Big game hunting: How Ryuk ransomware takes down its imposing targets

Max Heinemeyer, Director of Threat Hunting | Wednesday October 2, 2019

In recent years, cyber-criminals have increasingly directed their efforts toward sophisticated, long-haul attacks against major companies — a tactic known as “big game hunting.” Unlike standardized phishing campaigns that aim to deliver malware en masse, big game hunting involves exploiting the particular vulnerabilities of a single, high-value target. Catching such attacks requires AI-powered tools that learn what’s normal for each unique user and device, thereby shining a light on the subtle signs of unusual activity that they introduce.

In the threat detailed below, cyber-criminals targeted a major firm with Ryuk ransomware, which Darktrace observed during a trial deployment period. Leveraged very often in the final stage of such tailored attacks, Ryuk encrypts only crucial assets in each targeted environment that the attackers have handpicked. Here’s how this particular incident unfolded, as well as how AI Autonomous Response technology, if in active mode, would have contained the threat in seconds:

Incident overview

Figure 1: Clustering of alerts during intrusion (top right)

Rooted in its evolving understanding of ‘self’ for the targeted firm, Darktrace AI flagged myriad instances of anomalous behavior over the course of the incident — each represented by a dot in the visualization above. The anomalous activity is organized vertically according to how unusual each behavior was in comparison to “normal” for the users and devices involved. The colored dots represent particularly high-confidence detections, which should have prompted immediate investigation by the security team.

Compromised admin keys

The first sign of attack was the highly unusual use of an administrator account not previously seen on the network, suggesting that the attackers had gained access to the account outside the limited scope of the Darktrace trial before moving laterally to the monitored environments. Had Darktrace been deployed across the digital infrastructure, the initial hijacking of the account would have been obvious right away. Nevertheless, Darktrace alerted on the anomalous admin session repeatedly and in real time, as shown below:

Figure 2: Strong detections of compromised admin credential

This behavior is typical of big game hunting. Rather than firing their payload straight away upon accessing the network, the attackers engaged in a longer-term compromise to attain the best position for a crippling attack.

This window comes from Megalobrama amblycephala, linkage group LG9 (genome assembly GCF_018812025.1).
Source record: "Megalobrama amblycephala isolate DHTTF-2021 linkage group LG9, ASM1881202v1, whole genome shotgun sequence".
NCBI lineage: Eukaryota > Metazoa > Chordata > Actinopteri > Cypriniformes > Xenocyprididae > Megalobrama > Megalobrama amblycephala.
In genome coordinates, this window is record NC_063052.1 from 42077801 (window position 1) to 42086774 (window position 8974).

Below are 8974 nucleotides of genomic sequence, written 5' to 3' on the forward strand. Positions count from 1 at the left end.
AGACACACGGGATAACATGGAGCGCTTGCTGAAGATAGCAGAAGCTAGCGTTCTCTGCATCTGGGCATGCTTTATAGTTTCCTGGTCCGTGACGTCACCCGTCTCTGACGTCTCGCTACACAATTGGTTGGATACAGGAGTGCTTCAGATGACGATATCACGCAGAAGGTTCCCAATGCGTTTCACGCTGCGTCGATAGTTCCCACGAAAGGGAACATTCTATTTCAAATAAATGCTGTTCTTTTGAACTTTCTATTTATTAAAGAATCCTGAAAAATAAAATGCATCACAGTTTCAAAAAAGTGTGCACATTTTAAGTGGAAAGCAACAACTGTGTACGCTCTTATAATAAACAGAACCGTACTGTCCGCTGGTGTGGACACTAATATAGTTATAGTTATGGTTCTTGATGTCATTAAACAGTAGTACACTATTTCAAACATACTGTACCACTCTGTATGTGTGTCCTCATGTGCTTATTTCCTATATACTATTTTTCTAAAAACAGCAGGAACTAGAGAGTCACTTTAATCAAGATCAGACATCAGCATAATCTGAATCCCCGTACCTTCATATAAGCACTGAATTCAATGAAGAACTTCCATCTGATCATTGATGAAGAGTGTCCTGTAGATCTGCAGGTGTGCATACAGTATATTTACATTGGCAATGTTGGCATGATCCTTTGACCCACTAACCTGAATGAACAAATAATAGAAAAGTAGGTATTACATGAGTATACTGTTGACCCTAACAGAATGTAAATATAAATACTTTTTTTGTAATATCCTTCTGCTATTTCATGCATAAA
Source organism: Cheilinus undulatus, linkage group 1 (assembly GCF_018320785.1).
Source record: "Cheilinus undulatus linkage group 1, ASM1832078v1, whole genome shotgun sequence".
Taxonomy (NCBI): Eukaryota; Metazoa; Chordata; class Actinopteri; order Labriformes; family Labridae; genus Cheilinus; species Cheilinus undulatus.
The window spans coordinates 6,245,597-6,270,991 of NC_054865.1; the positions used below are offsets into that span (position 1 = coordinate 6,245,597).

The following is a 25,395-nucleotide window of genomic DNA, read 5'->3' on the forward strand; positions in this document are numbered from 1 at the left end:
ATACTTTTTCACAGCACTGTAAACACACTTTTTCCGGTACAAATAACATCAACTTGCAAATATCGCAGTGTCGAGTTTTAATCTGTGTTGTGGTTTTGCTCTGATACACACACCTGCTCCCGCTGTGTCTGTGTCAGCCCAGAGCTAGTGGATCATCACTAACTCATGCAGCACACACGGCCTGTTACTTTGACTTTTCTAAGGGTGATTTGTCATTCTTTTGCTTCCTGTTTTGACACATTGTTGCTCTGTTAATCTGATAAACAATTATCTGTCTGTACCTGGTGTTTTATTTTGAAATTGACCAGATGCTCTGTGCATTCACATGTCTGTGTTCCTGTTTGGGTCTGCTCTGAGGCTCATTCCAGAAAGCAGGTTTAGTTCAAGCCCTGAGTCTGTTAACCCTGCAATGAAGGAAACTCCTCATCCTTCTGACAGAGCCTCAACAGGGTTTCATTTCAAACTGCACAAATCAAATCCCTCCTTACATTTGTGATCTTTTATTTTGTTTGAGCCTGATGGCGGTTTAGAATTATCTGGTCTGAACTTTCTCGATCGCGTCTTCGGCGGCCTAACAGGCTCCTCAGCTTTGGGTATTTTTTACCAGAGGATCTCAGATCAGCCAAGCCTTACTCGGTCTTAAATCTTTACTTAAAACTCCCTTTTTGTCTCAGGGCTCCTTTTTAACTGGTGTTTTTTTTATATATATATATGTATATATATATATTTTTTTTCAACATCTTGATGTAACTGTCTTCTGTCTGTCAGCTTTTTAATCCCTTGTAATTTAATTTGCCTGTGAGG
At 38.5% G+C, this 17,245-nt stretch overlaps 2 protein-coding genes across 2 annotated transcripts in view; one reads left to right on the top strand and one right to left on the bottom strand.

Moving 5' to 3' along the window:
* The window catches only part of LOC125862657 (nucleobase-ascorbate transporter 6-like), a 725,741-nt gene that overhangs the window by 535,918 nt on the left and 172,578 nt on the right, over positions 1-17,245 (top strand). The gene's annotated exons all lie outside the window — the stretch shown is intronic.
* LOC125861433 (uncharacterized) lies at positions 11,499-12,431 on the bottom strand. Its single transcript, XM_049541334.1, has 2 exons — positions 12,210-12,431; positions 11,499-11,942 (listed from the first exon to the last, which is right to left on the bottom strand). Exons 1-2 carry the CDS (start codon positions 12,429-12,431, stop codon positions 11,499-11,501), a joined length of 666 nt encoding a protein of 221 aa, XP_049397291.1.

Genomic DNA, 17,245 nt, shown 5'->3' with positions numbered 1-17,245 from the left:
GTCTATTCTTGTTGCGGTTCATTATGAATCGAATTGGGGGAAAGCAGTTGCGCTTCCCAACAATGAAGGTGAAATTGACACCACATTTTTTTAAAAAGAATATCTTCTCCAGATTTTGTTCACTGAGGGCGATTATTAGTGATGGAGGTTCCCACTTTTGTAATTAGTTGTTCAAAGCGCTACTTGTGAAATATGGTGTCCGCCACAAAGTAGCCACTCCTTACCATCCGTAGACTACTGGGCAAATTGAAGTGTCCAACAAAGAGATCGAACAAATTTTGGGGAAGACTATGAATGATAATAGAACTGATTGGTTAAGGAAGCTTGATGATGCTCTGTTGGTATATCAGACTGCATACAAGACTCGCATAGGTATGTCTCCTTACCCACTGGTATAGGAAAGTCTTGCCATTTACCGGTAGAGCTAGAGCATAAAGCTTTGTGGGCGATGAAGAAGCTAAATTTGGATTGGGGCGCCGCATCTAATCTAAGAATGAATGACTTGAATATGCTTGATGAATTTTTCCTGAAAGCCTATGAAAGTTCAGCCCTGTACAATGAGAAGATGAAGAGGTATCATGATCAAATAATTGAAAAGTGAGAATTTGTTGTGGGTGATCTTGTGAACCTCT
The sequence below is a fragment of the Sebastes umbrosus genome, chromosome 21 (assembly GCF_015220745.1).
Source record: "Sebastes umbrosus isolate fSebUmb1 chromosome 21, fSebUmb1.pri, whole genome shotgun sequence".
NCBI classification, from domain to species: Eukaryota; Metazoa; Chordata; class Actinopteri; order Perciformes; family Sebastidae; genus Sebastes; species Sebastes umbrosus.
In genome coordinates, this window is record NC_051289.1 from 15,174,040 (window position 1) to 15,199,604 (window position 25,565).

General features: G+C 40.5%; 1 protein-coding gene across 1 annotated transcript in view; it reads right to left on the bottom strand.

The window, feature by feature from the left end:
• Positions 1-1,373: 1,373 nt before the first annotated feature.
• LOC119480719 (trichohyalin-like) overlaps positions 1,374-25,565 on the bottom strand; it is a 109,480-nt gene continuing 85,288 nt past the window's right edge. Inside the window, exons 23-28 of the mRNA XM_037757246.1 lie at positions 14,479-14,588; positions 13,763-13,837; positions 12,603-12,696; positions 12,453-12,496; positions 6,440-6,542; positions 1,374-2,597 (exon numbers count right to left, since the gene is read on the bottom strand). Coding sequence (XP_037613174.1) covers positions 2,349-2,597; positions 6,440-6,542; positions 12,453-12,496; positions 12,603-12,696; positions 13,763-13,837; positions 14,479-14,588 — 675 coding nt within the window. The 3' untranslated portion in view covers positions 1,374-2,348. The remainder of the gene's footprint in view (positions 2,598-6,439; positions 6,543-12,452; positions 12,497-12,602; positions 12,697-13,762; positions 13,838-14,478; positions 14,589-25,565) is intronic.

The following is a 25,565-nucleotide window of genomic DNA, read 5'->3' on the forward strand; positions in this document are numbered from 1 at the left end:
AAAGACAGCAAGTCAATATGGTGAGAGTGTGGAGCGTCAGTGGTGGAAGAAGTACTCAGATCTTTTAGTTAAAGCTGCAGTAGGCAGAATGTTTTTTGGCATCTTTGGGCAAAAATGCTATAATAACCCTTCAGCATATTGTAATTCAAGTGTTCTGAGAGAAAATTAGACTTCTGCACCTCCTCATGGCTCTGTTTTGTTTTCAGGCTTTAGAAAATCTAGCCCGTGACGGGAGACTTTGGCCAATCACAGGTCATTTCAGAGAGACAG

Infiltration via TrickBot

Darktrace then detected the infamous TrickBot banking trojan being downloaded onto the network. While the attacker already had access via the compromised admin credentials, Trickbot was used as a loader for further malicious files and as an additional command & control (C&C) channel. Among the most common post-exploitation steps were:

Figure 3: Detection of later-stage Trickbot download

Command & Control communication

Once the Trickbot infection had begun, Darktrace observed C&C communication back to the attackers. And whereas many devices exhibited anomalous behavior, Darktrace pinpointed one such device at the nexus of the infection. The below image illustrates the plethora of suspicious connections detected on this single device:

Figure 4: Every coloured dot represents a Darktrace detection — very obvious chains of malicious activity is seen above

Using TLS Fingerprinting — also called JA3, the subject of a previous blog post — Darktrace detected a new piece of software making encrypted connections from this device to multiple unusual destinations, a behavior known as beaconing.

Figure 5: The communication in this graph is filtered down to unusual TLS connections — clearly showing a spike in communication during the compromise

Ransomware encryption commences

Following the establishment of the connection with the C&C infrastructure, the Ryuk ransomware was finally deployed. During this “noisy” period with many suspicious SMB activities, Darktrace even more clearly indicated the seriousness and extent of the attack:

Figure 6: A sample of different, non-signature dependant Ransomware detections that fired